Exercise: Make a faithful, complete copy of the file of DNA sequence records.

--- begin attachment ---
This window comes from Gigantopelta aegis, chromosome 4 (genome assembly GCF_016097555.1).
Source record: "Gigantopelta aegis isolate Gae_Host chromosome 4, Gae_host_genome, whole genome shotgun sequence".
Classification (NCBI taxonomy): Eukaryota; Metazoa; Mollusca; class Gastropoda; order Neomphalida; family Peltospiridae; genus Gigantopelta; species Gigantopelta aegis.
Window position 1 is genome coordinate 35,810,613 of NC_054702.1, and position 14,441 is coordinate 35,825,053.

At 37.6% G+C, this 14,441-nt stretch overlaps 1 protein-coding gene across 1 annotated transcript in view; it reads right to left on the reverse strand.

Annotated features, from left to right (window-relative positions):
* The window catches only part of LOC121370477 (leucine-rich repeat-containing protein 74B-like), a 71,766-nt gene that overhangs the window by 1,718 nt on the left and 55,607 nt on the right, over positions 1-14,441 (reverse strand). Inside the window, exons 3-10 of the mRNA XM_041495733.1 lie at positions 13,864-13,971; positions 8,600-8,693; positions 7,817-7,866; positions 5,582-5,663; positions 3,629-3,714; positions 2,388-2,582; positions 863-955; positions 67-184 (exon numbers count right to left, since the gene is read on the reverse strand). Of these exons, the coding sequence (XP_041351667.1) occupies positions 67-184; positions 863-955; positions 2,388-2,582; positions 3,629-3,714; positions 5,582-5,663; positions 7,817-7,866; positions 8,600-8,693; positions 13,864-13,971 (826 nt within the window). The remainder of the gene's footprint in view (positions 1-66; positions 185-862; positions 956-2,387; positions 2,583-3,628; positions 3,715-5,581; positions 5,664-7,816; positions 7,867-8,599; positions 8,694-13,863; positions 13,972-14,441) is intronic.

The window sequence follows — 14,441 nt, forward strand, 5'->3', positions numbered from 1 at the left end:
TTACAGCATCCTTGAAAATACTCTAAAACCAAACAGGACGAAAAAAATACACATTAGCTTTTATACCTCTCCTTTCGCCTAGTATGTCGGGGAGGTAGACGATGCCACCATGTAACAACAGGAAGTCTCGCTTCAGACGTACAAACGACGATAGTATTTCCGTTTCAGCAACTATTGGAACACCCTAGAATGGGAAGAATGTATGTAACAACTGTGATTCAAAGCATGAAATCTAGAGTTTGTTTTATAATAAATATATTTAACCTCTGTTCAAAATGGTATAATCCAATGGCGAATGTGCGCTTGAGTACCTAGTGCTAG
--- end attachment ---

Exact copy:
This window comes from Gigantopelta aegis, chromosome 4 (genome assembly GCF_016097555.1).
Source record: "Gigantopelta aegis isolate Gae_Host chromosome 4, Gae_host_genome, whole genome shotgun sequence".
Classification (NCBI taxonomy): Eukaryota; Metazoa; Mollusca; class Gastropoda; order Neomphalida; family Peltospiridae; genus Gigantopelta; species Gigantopelta aegis.
Window position 1 is genome coordinate 35,810,613 of NC_054702.1, and position 14,441 is coordinate 35,825,053.

At 37.6% G+C, this 14,441-nt stretch overlaps 1 protein-coding gene across 1 annotated transcript in view; it reads right to left on the reverse strand.

Annotated features, from left to right (window-relative positions):
* The window catches only part of LOC121370477 (leucine-rich repeat-containing protein 74B-like), a 71,766-nt gene that overhangs the window by 1,718 nt on the left and 55,607 nt on the right, over positions 1-14,441 (reverse strand). Inside the window, exons 3-10 of the mRNA XM_041495733.1 lie at positions 13,864-13,971; positions 8,600-8,693; positions 7,817-7,866; positions 5,582-5,663; positions 3,629-3,714; positions 2,388-2,582; positions 863-955; positions 67-184 (exon numbers count right to left, since the gene is read on the reverse strand). Of these exons, the coding sequence (XP_041351667.1) occupies positions 67-184; positions 863-955; positions 2,388-2,582; positions 3,629-3,714; positions 5,582-5,663; positions 7,817-7,866; positions 8,600-8,693; positions 13,864-13,971 (826 nt within the window). The remainder of the gene's footprint in view (positions 1-66; positions 185-862; positions 956-2,387; positions 2,583-3,628; positions 3,715-5,581; positions 5,664-7,816; positions 7,867-8,599; positions 8,694-13,863; positions 13,972-14,441) is intronic.

The window sequence follows — 14,441 nt, forward strand, 5'->3', positions numbered from 1 at the left end:
TTACAGCATCCTTGAAAATACTCTAAAACCAAACAGGACGAAAAAAATACACATTAGCTTTTATACCTCTCCTTTCGCCTAGTATGTCGGGGAGGTAGACGATGCCACCATGTAACAACAGGAAGTCTCGCTTCAGACGTACAAACGACGATAGTATTTCCGTTTCAGCAACTATTGGAACACCCTAGAATGGGAAGAATGTATGTAACAACTGTGATTCAAAGCATGAAATCTAGAGTTTGTTTTATAATAAATATATTTAACCTCTGTTCAAAATGGTATAATCCAATGGCGAATGTGCGCTTGAGTACCTAGTGCTAG